The Element Q obviously isn’t the smallest Mini-ITX case out there. But what’s a few inches here or there, it is a small case that will fit nearly anywhere. It is big enough to make installation easy, and allow for some flow thru ventilation, which is pretty important as the power supply fan is the only cooling. But that’s the way PCs were for a couple of decades.
I find the Element Q to be a typical Thermaltake case. It is well built…sturdy, great fit and finish inside and out, the bezel is tight, and the stealth door works well. I like the design, with good ventilation, great looks, and some extra room inside. These are all things I expect from a Tt case, and I can’t remember ever being disappointed by one.
I really don’t care for “real” HTPC cases, with all of the extra gadgets with each requiring cables that just clutter up the inside of the case. As I mentioned, my TV tuner has its own remote, so I don’t need one for the case.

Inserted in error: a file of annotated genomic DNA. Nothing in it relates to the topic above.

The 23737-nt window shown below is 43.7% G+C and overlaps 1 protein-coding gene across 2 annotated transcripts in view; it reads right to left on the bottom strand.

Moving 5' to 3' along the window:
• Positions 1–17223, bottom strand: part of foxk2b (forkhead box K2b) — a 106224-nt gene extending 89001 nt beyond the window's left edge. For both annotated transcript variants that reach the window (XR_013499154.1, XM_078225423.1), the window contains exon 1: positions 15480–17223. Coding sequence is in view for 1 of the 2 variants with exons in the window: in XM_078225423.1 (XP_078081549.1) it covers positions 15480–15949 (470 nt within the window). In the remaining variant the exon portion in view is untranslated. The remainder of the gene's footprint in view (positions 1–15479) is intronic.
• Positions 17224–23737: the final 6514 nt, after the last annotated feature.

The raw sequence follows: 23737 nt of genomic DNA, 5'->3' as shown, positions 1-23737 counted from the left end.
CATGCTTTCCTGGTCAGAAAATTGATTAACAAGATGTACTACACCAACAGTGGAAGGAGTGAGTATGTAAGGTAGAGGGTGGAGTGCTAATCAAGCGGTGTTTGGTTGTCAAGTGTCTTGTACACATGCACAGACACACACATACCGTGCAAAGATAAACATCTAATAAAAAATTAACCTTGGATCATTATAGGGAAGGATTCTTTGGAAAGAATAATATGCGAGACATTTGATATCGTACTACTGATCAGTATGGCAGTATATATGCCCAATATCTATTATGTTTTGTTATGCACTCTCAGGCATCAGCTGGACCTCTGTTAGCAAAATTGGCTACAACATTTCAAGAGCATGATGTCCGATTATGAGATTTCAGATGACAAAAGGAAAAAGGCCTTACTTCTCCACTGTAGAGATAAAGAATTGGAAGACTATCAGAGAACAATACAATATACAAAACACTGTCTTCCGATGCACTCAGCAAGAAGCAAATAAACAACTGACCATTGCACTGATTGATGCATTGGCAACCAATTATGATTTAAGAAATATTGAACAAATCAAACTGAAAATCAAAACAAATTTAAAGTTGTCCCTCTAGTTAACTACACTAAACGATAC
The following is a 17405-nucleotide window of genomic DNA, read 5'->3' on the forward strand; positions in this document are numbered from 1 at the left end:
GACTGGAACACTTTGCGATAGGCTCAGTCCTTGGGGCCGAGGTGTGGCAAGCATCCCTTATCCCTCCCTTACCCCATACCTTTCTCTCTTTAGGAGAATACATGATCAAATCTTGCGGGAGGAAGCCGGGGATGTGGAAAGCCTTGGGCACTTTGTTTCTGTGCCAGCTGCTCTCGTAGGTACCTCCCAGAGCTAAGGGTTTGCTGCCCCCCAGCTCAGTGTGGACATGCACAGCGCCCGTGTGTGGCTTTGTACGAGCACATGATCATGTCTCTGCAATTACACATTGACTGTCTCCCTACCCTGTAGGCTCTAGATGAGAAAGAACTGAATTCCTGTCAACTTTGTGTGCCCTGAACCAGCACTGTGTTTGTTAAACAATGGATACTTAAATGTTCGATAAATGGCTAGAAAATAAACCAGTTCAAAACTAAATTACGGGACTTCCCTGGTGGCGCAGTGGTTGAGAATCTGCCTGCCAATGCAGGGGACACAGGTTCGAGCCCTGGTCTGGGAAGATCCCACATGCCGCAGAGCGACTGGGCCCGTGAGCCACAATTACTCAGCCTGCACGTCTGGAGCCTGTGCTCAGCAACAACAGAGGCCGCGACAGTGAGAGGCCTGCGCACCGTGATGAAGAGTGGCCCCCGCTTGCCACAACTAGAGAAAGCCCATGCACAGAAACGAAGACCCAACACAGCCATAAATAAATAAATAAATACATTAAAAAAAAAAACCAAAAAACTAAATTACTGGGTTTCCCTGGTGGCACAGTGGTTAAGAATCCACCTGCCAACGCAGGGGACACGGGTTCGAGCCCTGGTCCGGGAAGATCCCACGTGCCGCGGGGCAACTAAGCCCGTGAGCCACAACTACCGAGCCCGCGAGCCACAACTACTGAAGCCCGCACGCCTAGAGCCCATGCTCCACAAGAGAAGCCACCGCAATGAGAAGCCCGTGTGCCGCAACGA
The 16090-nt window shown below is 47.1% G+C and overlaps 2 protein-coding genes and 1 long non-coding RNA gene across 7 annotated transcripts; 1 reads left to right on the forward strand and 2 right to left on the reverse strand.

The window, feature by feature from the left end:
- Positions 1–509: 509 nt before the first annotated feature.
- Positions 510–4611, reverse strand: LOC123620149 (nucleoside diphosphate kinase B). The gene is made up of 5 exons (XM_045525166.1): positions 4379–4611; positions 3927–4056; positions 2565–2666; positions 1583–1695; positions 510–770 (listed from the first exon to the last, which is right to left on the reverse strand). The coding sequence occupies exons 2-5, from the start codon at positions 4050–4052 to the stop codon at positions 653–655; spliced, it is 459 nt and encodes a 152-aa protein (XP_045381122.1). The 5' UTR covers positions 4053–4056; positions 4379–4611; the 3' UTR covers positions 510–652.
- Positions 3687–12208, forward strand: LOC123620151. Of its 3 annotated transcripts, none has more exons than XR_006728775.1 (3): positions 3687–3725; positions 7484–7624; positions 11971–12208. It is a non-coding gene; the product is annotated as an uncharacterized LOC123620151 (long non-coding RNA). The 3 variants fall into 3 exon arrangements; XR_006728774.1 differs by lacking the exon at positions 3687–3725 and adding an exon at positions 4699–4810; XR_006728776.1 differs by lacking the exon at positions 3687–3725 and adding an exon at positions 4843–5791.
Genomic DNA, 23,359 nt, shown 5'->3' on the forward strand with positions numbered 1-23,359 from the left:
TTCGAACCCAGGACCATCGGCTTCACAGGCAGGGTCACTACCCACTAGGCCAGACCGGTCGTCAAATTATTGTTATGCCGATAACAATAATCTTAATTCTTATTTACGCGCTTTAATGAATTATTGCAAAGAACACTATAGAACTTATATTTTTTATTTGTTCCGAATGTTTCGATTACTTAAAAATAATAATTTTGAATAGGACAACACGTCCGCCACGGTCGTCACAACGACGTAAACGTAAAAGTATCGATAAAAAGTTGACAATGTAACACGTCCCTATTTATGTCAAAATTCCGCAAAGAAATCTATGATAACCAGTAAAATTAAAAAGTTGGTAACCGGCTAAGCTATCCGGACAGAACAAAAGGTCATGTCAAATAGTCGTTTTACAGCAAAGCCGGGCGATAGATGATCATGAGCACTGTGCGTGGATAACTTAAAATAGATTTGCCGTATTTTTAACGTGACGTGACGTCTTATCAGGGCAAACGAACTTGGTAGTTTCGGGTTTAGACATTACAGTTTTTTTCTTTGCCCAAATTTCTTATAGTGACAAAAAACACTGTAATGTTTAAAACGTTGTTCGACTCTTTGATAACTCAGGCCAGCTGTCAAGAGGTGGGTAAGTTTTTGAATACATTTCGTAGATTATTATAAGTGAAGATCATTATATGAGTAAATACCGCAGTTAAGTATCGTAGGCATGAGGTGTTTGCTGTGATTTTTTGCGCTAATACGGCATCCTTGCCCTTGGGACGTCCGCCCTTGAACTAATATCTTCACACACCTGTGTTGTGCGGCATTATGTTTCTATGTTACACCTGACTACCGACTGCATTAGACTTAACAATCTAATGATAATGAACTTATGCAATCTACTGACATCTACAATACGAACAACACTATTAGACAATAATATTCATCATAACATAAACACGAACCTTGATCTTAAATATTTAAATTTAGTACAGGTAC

I guess what I like most is the simplicity of the case, both in looks and function. Two buttons, two LEDs, and that’s it. The LEDs are not bright and annoying like many.
The case comes with a 220 watt power supply. I didn’t mention, but the fan was totally silent during all operation. This should be enough for all applications, but there are some Mini-ITX LGA 775 motherboards out there. I suppose that one of these sporting a Core 2 Quad, along with a battery of big SATA drives could possibly push this PSU to its limits, though I would be more worried about heat. If so, there are several larger SFX power supplies out there. This is actually the first PSU that came with a case that I actually used.
I found nothing that I didn’t like about the case.
The Thermaltake Element Q sells for $65 at my favorite online retailer. You could definitely pay more and get less. ThinkComputers.org gives the Thermaltake Element Q Mini-ITX case a 10 out of 10 score.
– Well designed and built
– Good looks
– Plenty of interior room
– Comes with a power supply sufficient for most if not all applications